Unilever Regenerative Agriculture_Unilever Colman's Mustard Jar (2)

Source: Unilever

The project will last for four years

Unilever has launched its first regenerative agriculture programme in the UK, working with farms that grow mustard seeds and mint leaves used in Colman’s products.

The project will trial the application of regenerative agriculture practices across mustard and mint farms around Norwich and Peterborough over four years, with the first crop of the programme due to be sown next month.

Unilever will bring together two farming co-operatives – the English Mustard Growers and the Norfolk Mint Growers – agricultural service provider Farmacy, and the National Institute of Agricultural Botany.

Multiple practices designed to address the unique challenges of the mustard and mint crops will be trialled on the participating farms.

These methods will include the use of low carbon fertiliser, crop nutrition strategies, planting of cover and companion crops, new digital water irrigation scheduling systems and reduced cultivation.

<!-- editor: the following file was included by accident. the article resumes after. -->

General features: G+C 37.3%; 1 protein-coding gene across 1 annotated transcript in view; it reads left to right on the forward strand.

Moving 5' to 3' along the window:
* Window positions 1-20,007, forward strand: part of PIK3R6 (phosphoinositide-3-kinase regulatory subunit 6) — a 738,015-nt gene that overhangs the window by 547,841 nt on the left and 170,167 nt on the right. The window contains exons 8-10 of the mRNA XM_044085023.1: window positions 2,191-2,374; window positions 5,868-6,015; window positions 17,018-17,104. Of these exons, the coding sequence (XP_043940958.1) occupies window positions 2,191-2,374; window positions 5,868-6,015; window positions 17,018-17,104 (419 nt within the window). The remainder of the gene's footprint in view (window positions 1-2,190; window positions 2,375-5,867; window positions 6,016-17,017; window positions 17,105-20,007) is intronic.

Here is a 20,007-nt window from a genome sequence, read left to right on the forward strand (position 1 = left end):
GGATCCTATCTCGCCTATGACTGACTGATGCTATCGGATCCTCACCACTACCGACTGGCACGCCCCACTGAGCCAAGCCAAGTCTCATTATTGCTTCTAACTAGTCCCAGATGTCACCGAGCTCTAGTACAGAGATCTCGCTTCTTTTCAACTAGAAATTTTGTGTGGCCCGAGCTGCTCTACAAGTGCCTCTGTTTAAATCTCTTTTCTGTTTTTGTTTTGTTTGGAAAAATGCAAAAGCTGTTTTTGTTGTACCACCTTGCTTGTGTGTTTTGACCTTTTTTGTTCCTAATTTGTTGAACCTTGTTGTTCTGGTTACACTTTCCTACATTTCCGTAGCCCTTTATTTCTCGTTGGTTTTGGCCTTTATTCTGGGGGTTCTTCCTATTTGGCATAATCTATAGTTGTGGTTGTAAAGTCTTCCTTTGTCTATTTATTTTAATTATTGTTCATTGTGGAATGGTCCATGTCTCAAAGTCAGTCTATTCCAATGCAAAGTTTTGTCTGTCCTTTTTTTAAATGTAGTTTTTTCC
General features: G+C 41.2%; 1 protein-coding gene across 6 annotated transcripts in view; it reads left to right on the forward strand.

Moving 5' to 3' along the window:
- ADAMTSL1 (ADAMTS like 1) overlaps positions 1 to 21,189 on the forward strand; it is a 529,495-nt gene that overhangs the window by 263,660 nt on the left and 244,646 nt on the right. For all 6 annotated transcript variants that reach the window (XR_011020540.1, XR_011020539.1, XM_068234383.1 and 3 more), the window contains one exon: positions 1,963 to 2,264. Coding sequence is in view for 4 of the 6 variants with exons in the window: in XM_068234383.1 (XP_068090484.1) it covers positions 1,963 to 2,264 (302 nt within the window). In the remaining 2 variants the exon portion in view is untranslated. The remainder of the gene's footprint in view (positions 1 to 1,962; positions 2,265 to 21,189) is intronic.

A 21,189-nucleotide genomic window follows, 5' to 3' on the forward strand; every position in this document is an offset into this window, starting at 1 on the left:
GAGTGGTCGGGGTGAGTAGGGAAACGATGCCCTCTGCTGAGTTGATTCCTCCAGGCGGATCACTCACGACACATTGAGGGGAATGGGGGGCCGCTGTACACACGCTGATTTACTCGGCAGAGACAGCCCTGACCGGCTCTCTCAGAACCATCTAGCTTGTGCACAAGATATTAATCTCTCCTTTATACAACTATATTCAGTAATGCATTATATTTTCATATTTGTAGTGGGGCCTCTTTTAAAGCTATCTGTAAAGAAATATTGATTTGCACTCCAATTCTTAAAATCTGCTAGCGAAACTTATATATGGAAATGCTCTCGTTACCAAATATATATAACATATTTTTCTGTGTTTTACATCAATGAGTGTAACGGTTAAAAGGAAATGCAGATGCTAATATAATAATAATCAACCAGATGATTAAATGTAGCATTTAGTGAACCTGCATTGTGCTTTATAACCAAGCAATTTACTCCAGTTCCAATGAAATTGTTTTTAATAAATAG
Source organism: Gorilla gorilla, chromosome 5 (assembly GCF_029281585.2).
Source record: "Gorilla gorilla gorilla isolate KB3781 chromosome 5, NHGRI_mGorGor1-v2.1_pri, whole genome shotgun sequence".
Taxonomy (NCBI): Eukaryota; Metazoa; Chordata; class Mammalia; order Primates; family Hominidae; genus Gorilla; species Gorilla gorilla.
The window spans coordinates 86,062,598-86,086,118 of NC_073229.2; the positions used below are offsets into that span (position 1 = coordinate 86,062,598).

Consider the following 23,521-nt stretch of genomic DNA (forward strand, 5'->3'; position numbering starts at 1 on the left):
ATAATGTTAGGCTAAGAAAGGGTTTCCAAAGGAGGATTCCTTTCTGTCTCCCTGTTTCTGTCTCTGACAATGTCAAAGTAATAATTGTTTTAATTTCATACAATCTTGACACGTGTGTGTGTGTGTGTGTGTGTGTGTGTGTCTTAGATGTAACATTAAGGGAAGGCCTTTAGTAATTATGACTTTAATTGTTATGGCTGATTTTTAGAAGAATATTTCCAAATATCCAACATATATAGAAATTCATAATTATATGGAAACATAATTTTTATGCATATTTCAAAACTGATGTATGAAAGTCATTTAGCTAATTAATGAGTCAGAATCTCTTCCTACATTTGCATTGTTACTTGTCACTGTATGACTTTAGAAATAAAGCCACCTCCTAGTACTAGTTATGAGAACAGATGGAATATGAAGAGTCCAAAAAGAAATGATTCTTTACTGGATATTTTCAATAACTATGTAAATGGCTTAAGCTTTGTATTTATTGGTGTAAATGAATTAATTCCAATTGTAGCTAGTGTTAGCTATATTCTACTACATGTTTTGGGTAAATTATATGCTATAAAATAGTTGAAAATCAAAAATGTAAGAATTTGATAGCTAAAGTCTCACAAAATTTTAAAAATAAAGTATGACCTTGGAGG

Unilever has worked with the farms to collect and establish baseline data and created a framework to measure the impact of the practices.

It will collect data on soil health, fertiliser use, biodiversity, water use efficiency and carbon reductions, as well as impact on yields and farm profitability.

Unilever will also fund the development of new technologies to improve data collection on farms, including a device that will be able to measure carbon levels in soil in situ.

“Healthy soil should matter to all food businesses and as the climate crisis continues to impact the natural world, we need to not just protect but to help regenerate the soil and farmland used to grow the crops and ingredients we enjoy every day,” said Unilever UK&I head of nutrition Andre Burger.

The project contributes towards Unilever’s global goal to invest in regenerative agriculture practices on 1.5 million hectares of land and forests by 2030.